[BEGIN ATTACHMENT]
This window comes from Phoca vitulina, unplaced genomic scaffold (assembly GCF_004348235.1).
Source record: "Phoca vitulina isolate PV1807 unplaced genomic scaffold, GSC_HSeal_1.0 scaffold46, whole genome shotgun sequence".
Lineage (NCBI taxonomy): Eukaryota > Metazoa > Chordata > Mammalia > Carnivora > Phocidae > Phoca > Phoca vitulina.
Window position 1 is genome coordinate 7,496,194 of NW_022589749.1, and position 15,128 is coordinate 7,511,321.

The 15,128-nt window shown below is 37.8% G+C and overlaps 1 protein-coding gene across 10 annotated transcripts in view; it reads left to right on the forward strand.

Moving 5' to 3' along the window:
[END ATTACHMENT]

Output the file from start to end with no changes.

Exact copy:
This window comes from Phoca vitulina, unplaced genomic scaffold (assembly GCF_004348235.1).
Source record: "Phoca vitulina isolate PV1807 unplaced genomic scaffold, GSC_HSeal_1.0 scaffold46, whole genome shotgun sequence".
Lineage (NCBI taxonomy): Eukaryota > Metazoa > Chordata > Mammalia > Carnivora > Phocidae > Phoca > Phoca vitulina.
Window position 1 is genome coordinate 7,496,194 of NW_022589749.1, and position 15,128 is coordinate 7,511,321.

The 15,128-nt window shown below is 37.8% G+C and overlaps 1 protein-coding gene across 10 annotated transcripts in view; it reads left to right on the forward strand.

Moving 5' to 3' along the window: